amos yee


Vlogger banned from Twitter for disturbing pro-pedophilia posts

Yee's YouTube channel was removed earlier this year for promoting pedophilia.


Audra Schroeder


Published Dec 11, 2018   Updated May 20, 2021, 11:41 pm CDT

Amos Yee, the Singaporean vlogger who was granted asylum in the U.S. last year, has been suspended from Twitter for his pro-pedophilia views.

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The 20-year-old’s YouTube channel was removed earlier this year after he used the platform to defend pedophilia, and it appears he transitioned over to Facebook and Twitter to continue promoting those views. More recent posts were circulated and reported last week in an effort to get Yee suspended. Yee posting an image of a young girl with the caption “How does one not become a pedophile?” might have been the deciding factor for Twitter finally banning him on Saturday. However, his Twitter bio had long declared, “I defend Pedophiles publicly on the Internet.”

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He was also urging followers to join his “pedo-friendly” Discord server, though according to a Facebook post, that server was taken down, as were the accounts of people in that server.

Yee’s Facebook page and Patreon account also appear to be down. Complicating matters even more, the U.S.-based activist who helped secure and finance Yee’s asylum status, Melissa Chen, now wants him to be deported. Yee was originally granted asylum after criticizing Singapore’s late president in 2015. Last year, when his pro-pedophile views started becoming public, Chen disavowed him.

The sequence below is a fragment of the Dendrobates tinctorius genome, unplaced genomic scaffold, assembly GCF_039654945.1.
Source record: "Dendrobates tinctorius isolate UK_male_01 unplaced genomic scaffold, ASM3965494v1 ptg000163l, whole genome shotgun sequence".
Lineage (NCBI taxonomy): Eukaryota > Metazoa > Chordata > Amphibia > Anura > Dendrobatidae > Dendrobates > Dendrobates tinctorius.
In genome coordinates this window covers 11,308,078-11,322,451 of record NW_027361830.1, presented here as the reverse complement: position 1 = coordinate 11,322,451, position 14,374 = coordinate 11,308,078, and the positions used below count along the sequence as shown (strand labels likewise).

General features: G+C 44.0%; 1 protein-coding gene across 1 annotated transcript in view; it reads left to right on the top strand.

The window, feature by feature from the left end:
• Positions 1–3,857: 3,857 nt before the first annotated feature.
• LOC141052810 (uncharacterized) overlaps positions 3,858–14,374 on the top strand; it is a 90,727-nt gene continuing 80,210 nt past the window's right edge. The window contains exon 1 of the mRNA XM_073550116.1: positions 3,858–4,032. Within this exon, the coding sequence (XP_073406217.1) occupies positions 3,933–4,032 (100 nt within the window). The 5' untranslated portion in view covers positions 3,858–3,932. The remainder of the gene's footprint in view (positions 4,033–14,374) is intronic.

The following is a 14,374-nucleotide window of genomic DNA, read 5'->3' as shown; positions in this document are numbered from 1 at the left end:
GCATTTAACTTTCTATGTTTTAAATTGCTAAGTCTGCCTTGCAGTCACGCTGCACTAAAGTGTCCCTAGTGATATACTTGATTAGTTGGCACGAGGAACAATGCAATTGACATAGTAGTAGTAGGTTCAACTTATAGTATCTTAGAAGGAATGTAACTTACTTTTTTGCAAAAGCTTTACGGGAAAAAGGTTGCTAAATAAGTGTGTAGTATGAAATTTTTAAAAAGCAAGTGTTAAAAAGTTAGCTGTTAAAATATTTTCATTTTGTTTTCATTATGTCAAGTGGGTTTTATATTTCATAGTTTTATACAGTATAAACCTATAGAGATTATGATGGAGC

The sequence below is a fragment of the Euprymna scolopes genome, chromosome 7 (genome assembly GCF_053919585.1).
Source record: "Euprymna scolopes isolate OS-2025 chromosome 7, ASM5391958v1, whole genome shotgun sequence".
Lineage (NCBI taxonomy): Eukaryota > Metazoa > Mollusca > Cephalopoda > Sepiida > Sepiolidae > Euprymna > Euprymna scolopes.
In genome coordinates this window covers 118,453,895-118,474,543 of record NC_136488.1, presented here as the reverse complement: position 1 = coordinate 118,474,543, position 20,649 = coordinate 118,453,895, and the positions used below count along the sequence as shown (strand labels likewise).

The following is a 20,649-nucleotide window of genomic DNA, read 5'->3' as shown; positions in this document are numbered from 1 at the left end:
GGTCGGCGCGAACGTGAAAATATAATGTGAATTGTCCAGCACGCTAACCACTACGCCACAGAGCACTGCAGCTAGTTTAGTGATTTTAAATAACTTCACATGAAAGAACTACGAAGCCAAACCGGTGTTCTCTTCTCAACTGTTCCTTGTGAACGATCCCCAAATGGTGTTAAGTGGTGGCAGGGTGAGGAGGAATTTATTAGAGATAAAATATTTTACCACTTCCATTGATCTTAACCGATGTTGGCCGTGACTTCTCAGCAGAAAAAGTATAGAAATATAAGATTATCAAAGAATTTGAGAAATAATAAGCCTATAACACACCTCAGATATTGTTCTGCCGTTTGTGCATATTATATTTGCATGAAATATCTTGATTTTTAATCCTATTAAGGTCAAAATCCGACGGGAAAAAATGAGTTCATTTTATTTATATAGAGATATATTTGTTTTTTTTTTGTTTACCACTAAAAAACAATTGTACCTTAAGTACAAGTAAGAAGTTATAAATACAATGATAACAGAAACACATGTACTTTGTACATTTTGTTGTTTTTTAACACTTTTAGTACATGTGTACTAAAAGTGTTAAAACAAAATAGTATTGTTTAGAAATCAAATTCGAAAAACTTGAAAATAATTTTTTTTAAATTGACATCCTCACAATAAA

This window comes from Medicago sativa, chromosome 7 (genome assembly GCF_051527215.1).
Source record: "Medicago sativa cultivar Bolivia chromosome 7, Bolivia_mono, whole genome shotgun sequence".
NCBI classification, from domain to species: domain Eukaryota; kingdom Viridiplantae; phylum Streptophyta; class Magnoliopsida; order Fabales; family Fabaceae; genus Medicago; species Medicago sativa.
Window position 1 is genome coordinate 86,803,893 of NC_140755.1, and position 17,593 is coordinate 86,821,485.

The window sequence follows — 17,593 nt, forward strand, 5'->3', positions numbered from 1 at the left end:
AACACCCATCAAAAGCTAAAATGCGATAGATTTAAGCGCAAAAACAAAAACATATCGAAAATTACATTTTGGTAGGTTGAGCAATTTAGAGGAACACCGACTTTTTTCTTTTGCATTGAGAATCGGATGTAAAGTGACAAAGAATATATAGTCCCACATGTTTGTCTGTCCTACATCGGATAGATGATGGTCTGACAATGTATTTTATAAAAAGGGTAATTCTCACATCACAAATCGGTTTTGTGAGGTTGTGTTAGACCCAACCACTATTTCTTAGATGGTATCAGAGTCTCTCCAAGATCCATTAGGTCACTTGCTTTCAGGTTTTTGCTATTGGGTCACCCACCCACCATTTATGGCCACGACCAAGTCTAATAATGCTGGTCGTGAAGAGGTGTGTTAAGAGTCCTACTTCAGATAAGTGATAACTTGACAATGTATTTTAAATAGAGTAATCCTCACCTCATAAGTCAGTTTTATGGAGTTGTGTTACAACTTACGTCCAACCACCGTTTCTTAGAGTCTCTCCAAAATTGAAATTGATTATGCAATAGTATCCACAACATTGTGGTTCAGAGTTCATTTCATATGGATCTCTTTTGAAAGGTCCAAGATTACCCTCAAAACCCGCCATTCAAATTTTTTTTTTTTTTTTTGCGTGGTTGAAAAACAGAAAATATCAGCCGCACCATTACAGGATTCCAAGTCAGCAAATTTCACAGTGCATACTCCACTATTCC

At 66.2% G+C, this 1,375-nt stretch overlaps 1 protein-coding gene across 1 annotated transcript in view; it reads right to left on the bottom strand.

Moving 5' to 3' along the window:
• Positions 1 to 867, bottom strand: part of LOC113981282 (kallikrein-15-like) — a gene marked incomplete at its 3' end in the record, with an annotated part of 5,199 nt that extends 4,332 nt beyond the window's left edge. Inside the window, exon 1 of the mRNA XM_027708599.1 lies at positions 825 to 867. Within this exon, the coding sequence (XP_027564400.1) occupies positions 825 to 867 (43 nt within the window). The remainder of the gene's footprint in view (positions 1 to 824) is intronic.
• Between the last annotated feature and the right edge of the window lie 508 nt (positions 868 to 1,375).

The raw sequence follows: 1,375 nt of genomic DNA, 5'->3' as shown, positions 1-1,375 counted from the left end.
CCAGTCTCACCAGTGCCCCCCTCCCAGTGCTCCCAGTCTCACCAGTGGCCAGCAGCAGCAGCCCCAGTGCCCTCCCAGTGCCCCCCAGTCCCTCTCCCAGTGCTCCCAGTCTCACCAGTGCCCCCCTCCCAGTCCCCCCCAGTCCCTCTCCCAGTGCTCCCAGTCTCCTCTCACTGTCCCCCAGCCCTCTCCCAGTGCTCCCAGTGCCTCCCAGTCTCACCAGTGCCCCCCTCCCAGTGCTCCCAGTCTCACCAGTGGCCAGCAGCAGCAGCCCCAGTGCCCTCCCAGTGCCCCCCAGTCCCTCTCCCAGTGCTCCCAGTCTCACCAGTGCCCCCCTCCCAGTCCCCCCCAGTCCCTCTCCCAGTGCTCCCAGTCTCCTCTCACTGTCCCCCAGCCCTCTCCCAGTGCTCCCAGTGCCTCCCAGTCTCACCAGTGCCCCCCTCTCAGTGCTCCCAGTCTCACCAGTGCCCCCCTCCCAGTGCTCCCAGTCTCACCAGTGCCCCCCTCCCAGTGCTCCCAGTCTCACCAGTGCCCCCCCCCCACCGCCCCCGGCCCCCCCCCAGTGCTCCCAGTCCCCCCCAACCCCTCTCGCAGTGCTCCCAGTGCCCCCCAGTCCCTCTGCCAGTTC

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On Tuesday, she released a statement writing, “Legitimizing pedophilia and organizing/promoting it generate negative externalities that involve the welfare of children, and they should not be given free reign. Being in America is a privilege and not a right. has abused that privilege. Deport him.”

A recent investigation by The Times found more than 100 instances on YouTube where pedophiles were grooming and manipulating children via live streams. Pedophiles have also reportedly tried to rebrand on Twitter, alleging they are “anti-contact” or “non-offending” in their behavior, which has led Twitter to be slower to suspend them.

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H/T Yahoo 

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*First Published: Dec 11, 2018, 10:45 am CST